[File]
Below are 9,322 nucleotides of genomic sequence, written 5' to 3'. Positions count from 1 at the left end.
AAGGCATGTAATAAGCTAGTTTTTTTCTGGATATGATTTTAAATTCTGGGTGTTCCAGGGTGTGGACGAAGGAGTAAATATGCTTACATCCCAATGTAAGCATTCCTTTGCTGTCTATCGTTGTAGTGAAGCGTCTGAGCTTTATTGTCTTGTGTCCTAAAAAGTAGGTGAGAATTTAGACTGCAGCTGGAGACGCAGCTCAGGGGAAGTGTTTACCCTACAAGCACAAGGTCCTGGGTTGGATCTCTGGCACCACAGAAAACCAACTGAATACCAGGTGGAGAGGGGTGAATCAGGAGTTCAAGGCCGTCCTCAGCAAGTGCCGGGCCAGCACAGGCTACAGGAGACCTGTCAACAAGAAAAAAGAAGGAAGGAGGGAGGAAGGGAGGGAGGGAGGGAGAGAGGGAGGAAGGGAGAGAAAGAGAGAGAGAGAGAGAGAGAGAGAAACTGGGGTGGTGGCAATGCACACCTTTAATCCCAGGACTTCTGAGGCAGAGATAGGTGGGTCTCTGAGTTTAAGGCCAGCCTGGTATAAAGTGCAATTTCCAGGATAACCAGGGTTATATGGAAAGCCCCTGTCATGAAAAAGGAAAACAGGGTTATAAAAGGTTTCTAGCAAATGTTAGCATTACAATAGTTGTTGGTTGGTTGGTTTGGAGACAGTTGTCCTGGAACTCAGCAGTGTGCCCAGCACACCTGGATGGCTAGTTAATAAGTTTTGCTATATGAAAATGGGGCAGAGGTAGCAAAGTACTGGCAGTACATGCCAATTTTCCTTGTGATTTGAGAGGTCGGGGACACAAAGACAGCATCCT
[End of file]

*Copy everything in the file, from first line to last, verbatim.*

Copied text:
Below are 9,322 nucleotides of genomic sequence, written 5' to 3'. Positions count from 1 at the left end.
AAGGCATGTAATAAGCTAGTTTTTTTCTGGATATGATTTTAAATTCTGGGTGTTCCAGGGTGTGGACGAAGGAGTAAATATGCTTACATCCCAATGTAAGCATTCCTTTGCTGTCTATCGTTGTAGTGAAGCGTCTGAGCTTTATTGTCTTGTGTCCTAAAAAGTAGGTGAGAATTTAGACTGCAGCTGGAGACGCAGCTCAGGGGAAGTGTTTACCCTACAAGCACAAGGTCCTGGGTTGGATCTCTGGCACCACAGAAAACCAACTGAATACCAGGTGGAGAGGGGTGAATCAGGAGTTCAAGGCCGTCCTCAGCAAGTGCCGGGCCAGCACAGGCTACAGGAGACCTGTCAACAAGAAAAAAGAAGGAAGGAGGGAGGAAGGGAGGGAGGGAGGGAGAGAGGGAGGAAGGGAGAGAAAGAGAGAGAGAGAGAGAGAGAGAGAAACTGGGGTGGTGGCAATGCACACCTTTAATCCCAGGACTTCTGAGGCAGAGATAGGTGGGTCTCTGAGTTTAAGGCCAGCCTGGTATAAAGTGCAATTTCCAGGATAACCAGGGTTATATGGAAAGCCCCTGTCATGAAAAAGGAAAACAGGGTTATAAAAGGTTTCTAGCAAATGTTAGCATTACAATAGTTGTTGGTTGGTTGGTTTGGAGACAGTTGTCCTGGAACTCAGCAGTGTGCCCAGCACACCTGGATGGCTAGTTAATAAGTTTTGCTATATGAAAATGGGGCAGAGGTAGCAAAGTACTGGCAGTACATGCCAATTTTCCTTGTGATTTGAGAGGTCGGGGACACAAAGACAGCATCCT